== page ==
A Tale of (More Than) Two Cities


A Tale of (More Than) Two Cities

There is an ongoing joke about the British that football is our religion. I happen to be a football atheist; I don't spend much time thinking about football or its value. However, we seem to be discovering in recent years that this parallel unfortunately extends to some of the less savoury elements of religion, too - such as the overlooking of abuse when it threatens to topple organisations and authorities. 

I am thinking, of course, of a building project. I am thinking of a society rife with abuses of human rights, where individuality and expression are punished financially and violently, whose streets I would personally be afraid to walk. 

Actually, I am thinking of two societies. 

One is Qatar, where the World Cup is due to begin tomorrow, drawing over a million international visitors. Where migrant workers have been building the infrastructure, under conditions described as slavery, with a truly shocking death toll in the thousands. Where homosexuality is illegal and punishable by imprisonment under the law, and it is also reported that such detentions result in severe beatings, and conversion therapy and forced opposite-sex marriage are requirements of release. Where women have male chaperones to make basic decisions about their lives; where they have no access to basic reproductive and sexual healthcare without a wedding certificate, and can be flogged and imprisoned for sexual relations outside marriage, sometimes even when it was not consensual.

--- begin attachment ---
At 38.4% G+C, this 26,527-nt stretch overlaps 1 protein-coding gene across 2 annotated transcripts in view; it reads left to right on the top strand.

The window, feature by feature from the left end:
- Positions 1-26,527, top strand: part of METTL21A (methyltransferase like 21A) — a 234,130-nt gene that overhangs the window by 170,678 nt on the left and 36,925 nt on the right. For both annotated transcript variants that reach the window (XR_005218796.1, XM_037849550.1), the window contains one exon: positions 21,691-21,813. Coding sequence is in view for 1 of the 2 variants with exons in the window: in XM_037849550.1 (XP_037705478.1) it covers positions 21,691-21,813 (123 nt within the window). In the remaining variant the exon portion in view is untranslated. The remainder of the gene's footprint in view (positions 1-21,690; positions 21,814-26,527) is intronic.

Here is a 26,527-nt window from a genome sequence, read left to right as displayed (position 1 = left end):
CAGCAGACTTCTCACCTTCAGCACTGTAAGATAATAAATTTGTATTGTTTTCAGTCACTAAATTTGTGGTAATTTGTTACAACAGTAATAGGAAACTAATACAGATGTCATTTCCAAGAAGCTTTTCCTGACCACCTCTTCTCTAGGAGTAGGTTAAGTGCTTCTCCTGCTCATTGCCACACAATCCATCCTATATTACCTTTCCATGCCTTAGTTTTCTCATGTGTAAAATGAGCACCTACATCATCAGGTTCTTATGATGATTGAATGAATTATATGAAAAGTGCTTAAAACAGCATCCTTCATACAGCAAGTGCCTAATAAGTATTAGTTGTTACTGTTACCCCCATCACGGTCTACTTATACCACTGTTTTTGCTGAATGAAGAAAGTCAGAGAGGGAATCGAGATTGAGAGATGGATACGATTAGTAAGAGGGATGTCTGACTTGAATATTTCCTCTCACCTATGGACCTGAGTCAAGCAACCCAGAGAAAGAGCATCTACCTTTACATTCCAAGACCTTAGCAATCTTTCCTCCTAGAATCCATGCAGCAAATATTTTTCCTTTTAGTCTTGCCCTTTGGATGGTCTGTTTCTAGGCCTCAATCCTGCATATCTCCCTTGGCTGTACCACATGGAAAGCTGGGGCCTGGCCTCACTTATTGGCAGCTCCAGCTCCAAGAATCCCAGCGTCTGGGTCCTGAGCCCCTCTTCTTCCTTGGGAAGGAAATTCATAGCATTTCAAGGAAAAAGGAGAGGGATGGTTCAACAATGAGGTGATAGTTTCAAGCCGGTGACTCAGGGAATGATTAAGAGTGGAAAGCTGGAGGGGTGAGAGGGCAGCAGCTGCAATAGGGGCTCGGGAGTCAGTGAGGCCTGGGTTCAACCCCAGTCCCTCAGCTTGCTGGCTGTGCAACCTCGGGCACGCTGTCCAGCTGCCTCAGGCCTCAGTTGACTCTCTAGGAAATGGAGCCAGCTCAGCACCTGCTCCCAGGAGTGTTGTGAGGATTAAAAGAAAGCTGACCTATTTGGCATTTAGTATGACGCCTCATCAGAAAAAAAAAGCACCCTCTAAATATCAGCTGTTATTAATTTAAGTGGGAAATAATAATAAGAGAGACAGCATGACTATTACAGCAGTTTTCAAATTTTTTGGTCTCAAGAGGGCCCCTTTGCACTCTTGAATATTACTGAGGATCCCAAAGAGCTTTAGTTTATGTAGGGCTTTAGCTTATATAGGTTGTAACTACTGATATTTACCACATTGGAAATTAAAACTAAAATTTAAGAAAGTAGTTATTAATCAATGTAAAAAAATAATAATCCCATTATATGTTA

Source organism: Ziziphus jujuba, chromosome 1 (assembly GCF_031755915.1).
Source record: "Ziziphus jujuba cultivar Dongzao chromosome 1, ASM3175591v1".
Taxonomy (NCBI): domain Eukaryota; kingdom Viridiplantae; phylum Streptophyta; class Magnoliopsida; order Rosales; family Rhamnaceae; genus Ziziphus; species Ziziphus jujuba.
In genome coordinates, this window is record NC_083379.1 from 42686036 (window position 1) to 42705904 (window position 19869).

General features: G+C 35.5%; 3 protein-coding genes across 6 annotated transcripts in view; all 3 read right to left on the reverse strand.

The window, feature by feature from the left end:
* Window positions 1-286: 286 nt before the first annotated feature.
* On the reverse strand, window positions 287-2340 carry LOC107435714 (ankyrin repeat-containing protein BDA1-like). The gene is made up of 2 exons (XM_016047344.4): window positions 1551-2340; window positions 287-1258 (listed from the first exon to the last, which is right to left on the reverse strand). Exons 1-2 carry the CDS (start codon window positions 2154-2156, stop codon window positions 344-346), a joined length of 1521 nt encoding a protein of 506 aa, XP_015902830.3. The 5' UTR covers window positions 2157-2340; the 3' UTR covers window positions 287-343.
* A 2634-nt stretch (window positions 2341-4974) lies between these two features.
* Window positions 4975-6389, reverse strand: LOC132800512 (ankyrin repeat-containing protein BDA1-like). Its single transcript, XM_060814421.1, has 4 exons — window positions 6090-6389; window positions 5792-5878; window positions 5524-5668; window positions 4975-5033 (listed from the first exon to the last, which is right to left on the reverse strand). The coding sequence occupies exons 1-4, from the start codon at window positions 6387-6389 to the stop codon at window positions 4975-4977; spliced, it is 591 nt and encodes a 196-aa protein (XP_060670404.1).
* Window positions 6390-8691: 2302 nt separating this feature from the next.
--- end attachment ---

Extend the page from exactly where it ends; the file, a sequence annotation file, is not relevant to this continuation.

And where reporting abuses of the government and its officials as a journalist, or simply writing about it online, can result in imprisonment. 

The other city I have on my mind is the biblical city of Sodom. 

See, in the Torah right now, we are at the end of the generation of Avraham and Sarah. And one of Avraham’s important stories is about two cities, Sodom and Gomorrah, and the Divine plan to destroy them. 

Outside the Jewish context, the sin of Sodom tends to be characterised as homosexuality. One must imagine that appeals to countries which seek to oppress their LGBT+ citizens and guests with imprisonment and violence and conversion therapy and forced marriage, like Qatar does. 

However, this is not the way the classical rabbis tend to read the story of the city. The problem of Sodom, so say the rabbis, is cruelty and inhospitality. Not simply of the individuals therein, but enshrined in the law itself. Helping the poor was punishable by death. If someone was wounded and came to the courts, they would be told to pay a fee to their attacker for the medicinal benefits of blood-letting. When a guest would enter the city, were he too tall for the size of the standard bed, he would be cut to fit into it. Were he too small for the size of the standard bed, he would be stretched to fit into it.